"You are facing death in the eye by going there," my grandmother said just before I left for the airport.
"Don't worry, oma, it never has been safer to fly to the United States," was my sober reply. But still, inside, I was worried. Will my flight be cancelled? Where will I be landing? What if I miss my connection? I have done it a dozen times before. I dealt with 15 hours of flying and two lay-overs to get to Denver when I was 17 years old, why would Florida be any more difficult now that I am 21. I wasn't scared of terrorist attacks because I honestly believe that it is fate which determines whether you will live or not.
I had to get up at 6 AM Sunday morning, September 16, to get ready for the drive to Schiphol airport in Amsterdam. I was nervous the night before and deliberately stayed up till 2 AM just to get exhausted and assured of a good night sleep. My parents insisted on driving me to the airport together as they wanted to check out the extra saftey regulations Schiphol had taken after the September 11th tragedy in New York City.
The weather was terrible on our way to Amsterdam. Dark clouds and rain showers painted dark the usually bright morning. Many rainbows popped up through the rain. After a small two hour drive, we arrived at Schiphol which was packed with travellers for the United States. Luckily I was flying U.S. Airways and didn't have to go through the rigorous safety checks carried out by United and American Airlines. There was a huge queue for those two airlines and the U.S. Airways check-in was almost empty. I got my boarding pass and then went to a cafe for a cup of coffee.
The queue for the passport check was growing every minute and I thought it was better for me to move on and get in line. This meant that I had to say goodbye to my parents, which is always an insufferable thing to do for me. Mom and dad said goodbye and reassured me that everything would be fine. Although it's painful, I always torture myself by looking back to get that one last peak of my parents before they actually leave the building.
While standing in line, this Australian lady started talking to me about how she lost her credit card and how two Dutch people were so kind to lend her 400 guilders. When we passed the passport control, we said goodbye and wished each other a good flight. I walked to the gate and had to go through three X-ray security control posts. Three people stood guard by plane and had to make sure that no intruders were to physically touch the plane. One of the pilots checked the plane's tires and wings.
Boarding started round 11.15 AM and the plane took off at 12.30 PM. I was really happy that the plane wasn't full and got three seats at my disposal. I am always in high hopes about the movies they are going to play on board but I have also often been disappointed about the poor selection some airline companies make. Someone Like You (with Ashley Judd) and Crocodile Dundee in Los Angeles were aweful. Most of the time I spent writing in my diary, reading Cosmopolitan magazine (OK, I'm a geek), some poetry by Gerrit Kouwenaar and Richard Holmes' Coleridge: Early Visions.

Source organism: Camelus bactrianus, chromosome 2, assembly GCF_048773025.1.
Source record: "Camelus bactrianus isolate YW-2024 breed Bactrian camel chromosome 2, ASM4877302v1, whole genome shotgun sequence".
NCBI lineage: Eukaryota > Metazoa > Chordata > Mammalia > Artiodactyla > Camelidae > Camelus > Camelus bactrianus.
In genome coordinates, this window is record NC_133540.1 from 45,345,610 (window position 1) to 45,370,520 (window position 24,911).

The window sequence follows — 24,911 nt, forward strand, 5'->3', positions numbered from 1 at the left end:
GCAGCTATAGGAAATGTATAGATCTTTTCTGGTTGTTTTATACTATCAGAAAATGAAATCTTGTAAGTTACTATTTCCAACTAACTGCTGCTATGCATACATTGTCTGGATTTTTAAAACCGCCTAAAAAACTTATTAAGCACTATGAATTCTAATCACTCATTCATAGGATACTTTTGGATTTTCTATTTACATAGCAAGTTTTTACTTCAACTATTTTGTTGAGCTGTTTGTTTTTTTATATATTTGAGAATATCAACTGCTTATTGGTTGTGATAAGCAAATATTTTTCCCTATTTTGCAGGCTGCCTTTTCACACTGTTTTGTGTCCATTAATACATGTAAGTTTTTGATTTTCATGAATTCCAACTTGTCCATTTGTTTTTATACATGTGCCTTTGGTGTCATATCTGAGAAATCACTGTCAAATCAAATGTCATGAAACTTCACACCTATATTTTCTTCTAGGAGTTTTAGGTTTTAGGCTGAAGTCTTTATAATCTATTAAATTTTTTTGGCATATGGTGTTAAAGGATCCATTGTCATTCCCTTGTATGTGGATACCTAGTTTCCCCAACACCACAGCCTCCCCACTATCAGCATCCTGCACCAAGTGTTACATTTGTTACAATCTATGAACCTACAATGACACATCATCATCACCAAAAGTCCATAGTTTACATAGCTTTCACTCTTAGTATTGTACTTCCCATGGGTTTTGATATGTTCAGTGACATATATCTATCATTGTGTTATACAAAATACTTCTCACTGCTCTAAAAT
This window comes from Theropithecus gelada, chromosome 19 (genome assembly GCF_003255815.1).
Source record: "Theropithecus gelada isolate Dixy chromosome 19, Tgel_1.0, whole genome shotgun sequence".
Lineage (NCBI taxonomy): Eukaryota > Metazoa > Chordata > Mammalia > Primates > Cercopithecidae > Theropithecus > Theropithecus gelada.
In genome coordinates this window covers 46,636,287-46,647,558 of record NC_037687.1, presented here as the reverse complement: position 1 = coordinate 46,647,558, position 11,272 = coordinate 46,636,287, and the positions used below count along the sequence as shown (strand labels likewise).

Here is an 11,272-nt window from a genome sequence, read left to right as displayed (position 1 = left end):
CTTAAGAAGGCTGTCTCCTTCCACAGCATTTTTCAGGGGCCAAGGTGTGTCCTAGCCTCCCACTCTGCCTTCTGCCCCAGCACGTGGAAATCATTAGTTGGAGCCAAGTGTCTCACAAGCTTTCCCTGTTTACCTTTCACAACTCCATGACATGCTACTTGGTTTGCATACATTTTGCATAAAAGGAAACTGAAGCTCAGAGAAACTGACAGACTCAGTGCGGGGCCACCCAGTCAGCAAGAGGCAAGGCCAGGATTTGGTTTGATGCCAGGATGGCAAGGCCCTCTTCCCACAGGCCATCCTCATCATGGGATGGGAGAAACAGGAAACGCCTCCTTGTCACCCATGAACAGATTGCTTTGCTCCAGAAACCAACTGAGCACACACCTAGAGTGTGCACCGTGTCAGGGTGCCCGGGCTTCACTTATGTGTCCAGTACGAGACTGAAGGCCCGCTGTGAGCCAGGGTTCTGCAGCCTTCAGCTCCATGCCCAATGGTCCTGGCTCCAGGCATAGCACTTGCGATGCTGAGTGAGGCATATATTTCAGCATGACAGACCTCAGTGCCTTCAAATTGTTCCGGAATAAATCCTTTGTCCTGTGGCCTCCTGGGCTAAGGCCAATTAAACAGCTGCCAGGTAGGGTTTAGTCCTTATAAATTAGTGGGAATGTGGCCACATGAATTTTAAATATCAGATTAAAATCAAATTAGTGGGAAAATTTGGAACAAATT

I arrived in Philadelphia at 3 PM local time. I cleared customs without any problems ("I'm only staying for two weeks, don't worry") I got told at the baggage check-in that my flights to Altanta and Daytona had been cancelled and that I was to take a direct flight to Orlando. The plane would leave at 8 PM so I had to wait five long and tiresome hours. I explored all the shops in the airport but didn't buy a thing. The flight to Orlando was a dream. No turbulence at all and I was able to sleep for an hour, so I no time I arrived at one of the most beautiful airports in the world, Orlando International Airport, code name MCO.
Mary and JJ were there to pick me up. "We brought four U.S. Marshalls to protect you," Mary said, while four police officers were looking at me with limited interest. It was quite funny. The ride to Deleon Springs went by quickly and Mary and I spent the hour catching up. Although we are in touch daily via email or ICQ, it is always a special treat to see that person in real life. "The physical thing is always something more," I said.
Mary had done her best to clean the house and it looked fabulous. Her new couch in the living room is so comfortable and every seat has this cute little gadget. One seat can turn into a bed, another can lean backwards, there are can holders and much more. The coach is way too cool. I quickly emailed home to tell them I was safe and sound in Florida and then turned in. It was 12 AM local time, and 6 AM at home. I had been up for 24 hours and due to all the partying before I left for the States (little sleep), I was incredibly tired.